The Panama papers controversy rages on – denials, allegations and threats are flying about helter-skelter. In the middle of the maelstrom, who will head the investigation continues to be the biggest bone of contention. The opposition doesn’t trust the government nominated ex-judges, the government doesn’t trust the opposition nominated ex-FIA official, and nobody seems to trust the current crop at the Federal Investigation Authority (FIA) and National Accountability Bureau (NAB). Perhaps the current Chief Justice of Supreme Court of Pakistan Justice Anwar Zaheer Jamali could have been a nominee all could have agreed upon – the opposition suggested him and the government couldn’t possible object the credibility of a Chief Justice it had just nominated – but on Tuesday Mr Jamali himself waded into the debate to pour water over such suggestions.

He was speaking at the hearing on the Sindh government’s appeal against the Sindh High Court’s February 10 judgment vis-à-vis the provincial local government law and he made no explicit mention of the Panama papers but his words leave very little room for doubt about his subject. “We are under pressure to take notice either on a suo motu or order the setting up of a judicial commission, but is it the job of the judiciary or of the executive to appoint commissions?” the Chief Justice asked. He claimed the executive had control over investigative institutions and therefore it should take the lead.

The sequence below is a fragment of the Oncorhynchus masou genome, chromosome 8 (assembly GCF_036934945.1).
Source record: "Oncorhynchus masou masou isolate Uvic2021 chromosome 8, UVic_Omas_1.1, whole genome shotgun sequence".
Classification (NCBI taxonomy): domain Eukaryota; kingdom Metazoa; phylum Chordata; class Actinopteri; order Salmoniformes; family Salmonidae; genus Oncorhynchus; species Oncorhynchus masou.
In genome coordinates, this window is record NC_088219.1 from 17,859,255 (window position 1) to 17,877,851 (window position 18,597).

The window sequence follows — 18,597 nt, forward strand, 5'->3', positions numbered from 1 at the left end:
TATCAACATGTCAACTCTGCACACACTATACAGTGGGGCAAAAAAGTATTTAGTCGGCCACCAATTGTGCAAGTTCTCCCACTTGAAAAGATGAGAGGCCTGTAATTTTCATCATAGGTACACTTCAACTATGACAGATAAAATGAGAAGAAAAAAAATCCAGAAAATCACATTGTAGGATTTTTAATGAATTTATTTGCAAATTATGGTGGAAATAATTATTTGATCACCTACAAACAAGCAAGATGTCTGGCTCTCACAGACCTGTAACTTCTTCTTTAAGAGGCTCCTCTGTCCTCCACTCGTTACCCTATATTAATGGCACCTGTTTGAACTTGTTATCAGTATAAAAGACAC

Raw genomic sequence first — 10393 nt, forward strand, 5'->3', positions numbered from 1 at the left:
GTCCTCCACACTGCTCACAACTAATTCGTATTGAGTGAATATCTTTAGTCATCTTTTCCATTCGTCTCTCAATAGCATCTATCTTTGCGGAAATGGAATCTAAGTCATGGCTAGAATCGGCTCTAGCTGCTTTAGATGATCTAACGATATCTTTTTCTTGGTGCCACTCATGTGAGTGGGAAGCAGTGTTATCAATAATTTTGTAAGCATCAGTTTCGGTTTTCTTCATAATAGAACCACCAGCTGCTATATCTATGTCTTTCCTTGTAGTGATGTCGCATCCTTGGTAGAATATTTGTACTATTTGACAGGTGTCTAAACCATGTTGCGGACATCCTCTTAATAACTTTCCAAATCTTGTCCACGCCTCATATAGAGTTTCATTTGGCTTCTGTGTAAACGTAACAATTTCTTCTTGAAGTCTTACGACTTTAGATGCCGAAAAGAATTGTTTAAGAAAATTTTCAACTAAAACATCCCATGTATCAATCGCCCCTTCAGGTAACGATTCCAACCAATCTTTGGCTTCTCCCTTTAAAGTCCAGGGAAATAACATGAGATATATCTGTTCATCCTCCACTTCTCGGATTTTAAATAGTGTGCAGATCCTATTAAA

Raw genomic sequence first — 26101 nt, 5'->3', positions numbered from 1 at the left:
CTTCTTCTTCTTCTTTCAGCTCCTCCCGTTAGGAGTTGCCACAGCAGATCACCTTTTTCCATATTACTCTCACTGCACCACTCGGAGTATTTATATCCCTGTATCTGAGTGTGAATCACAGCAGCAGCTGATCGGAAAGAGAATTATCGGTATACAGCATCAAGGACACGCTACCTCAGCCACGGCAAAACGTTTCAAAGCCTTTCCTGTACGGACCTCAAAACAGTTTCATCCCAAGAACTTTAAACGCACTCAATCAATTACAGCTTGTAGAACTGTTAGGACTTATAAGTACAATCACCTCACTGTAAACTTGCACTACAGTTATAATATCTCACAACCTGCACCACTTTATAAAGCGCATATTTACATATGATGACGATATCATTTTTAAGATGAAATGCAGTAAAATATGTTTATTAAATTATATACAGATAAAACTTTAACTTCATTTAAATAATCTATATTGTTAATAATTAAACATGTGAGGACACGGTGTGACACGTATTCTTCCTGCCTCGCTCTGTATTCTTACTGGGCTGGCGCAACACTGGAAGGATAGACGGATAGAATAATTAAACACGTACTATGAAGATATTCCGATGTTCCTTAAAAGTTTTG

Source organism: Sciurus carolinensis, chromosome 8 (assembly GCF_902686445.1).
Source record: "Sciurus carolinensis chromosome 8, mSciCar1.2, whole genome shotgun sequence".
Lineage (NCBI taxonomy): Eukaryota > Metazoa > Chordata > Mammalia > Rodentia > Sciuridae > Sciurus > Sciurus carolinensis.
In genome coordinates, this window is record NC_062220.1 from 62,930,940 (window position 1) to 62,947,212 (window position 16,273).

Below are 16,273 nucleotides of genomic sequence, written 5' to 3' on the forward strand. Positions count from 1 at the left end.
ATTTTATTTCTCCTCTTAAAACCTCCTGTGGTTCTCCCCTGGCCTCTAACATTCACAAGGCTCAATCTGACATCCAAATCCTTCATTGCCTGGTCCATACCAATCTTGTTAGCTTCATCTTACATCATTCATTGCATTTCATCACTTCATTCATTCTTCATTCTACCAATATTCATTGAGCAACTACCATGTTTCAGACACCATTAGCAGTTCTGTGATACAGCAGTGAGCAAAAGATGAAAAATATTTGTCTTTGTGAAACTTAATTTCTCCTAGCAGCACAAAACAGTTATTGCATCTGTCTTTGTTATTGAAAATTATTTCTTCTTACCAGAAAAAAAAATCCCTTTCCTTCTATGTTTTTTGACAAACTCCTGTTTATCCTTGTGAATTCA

On a functional basis, such an analysis is correct. Even if a judicial commission is formed the judiciary has no capacity to conduct the investigation themselves; they will still be reliant on the FIA or the NAB to do the legwork. The same holds true for a suo motu action by the Supreme Court. The judiciary’s expertise lies in untangling the treads of an issue contested by two sides who have investigated the issue themselves, not in investigating problems. In an ideal world the NAB and the FIA should have already initiated investigations on their own and bought charges if wrongdoing was discovered.

However, it is not an ideal world; the NAB and FIA – under the control of the Interior Minister – are considered compromised. The fact that they are waiting for the political go-ahead before launching an investigation is testament to this fact. In such a scenario the judiciary must rise to fulfill its responsibilities if called on by the government. It cannot be an investigator, but it can be an independent director of investigation.

Demanding judicial commissions and joint investigation teams on trivial matters has become the norm recently – but if any issue truly merits a judicial commission it is the Panamagate.